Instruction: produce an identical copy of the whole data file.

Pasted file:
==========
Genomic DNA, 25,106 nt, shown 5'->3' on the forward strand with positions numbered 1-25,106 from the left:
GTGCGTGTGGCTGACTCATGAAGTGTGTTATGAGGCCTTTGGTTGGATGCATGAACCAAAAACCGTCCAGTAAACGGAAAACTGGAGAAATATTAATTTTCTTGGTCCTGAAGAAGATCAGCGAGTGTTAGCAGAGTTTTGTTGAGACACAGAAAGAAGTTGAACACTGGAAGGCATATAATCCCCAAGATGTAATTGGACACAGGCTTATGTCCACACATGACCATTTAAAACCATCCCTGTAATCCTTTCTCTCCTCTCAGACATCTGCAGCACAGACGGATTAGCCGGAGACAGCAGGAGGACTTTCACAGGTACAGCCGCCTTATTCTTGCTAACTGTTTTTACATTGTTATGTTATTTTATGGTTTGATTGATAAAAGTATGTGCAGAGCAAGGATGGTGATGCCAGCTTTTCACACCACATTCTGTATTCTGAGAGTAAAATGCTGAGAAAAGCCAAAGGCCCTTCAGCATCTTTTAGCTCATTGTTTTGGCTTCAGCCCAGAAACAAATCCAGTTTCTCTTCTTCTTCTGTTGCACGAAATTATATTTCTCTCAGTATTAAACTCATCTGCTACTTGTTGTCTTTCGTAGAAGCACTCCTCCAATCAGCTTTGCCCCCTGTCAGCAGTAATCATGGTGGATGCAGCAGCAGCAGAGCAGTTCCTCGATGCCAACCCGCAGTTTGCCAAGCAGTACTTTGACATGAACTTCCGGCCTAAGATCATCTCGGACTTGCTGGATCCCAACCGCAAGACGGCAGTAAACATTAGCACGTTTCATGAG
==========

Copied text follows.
Genomic DNA, 25,106 nt, shown 5'->3' on the forward strand with positions numbered 1-25,106 from the left:
GTGCGTGTGGCTGACTCATGAAGTGTGTTATGAGGCCTTTGGTTGGATGCATGAACCAAAAACCGTCCAGTAAACGGAAAACTGGAGAAATATTAATTTTCTTGGTCCTGAAGAAGATCAGCGAGTGTTAGCAGAGTTTTGTTGAGACACAGAAAGAAGTTGAACACTGGAAGGCATATAATCCCCAAGATGTAATTGGACACAGGCTTATGTCCACACATGACCATTTAAAACCATCCCTGTAATCCTTTCTCTCCTCTCAGACATCTGCAGCACAGACGGATTAGCCGGAGACAGCAGGAGGACTTTCACAGGTACAGCCGCCTTATTCTTGCTAACTGTTTTTACATTGTTATGTTATTTTATGGTTTGATTGATAAAAGTATGTGCAGAGCAAGGATGGTGATGCCAGCTTTTCACACCACATTCTGTATTCTGAGAGTAAAATGCTGAGAAAAGCCAAAGGCCCTTCAGCATCTTTTAGCTCATTGTTTTGGCTTCAGCCCAGAAACAAATCCAGTTTCTCTTCTTCTTCTGTTGCACGAAATTATATTTCTCTCAGTATTAAACTCATCTGCTACTTGTTGTCTTTCGTAGAAGCACTCCTCCAATCAGCTTTGCCCCCTGTCAGCAGTAATCATGGTGGATGCAGCAGCAGCAGAGCAGTTCCTCGATGCCAACCCGCAGTTTGCCAAGCAGTACTTTGACATGAACTTCCGGCCTAAGATCATCTCGGACTTGCTGGATCCCAACCGCAAGACGGCAGTAAACATTAGCACGTTTCATGAG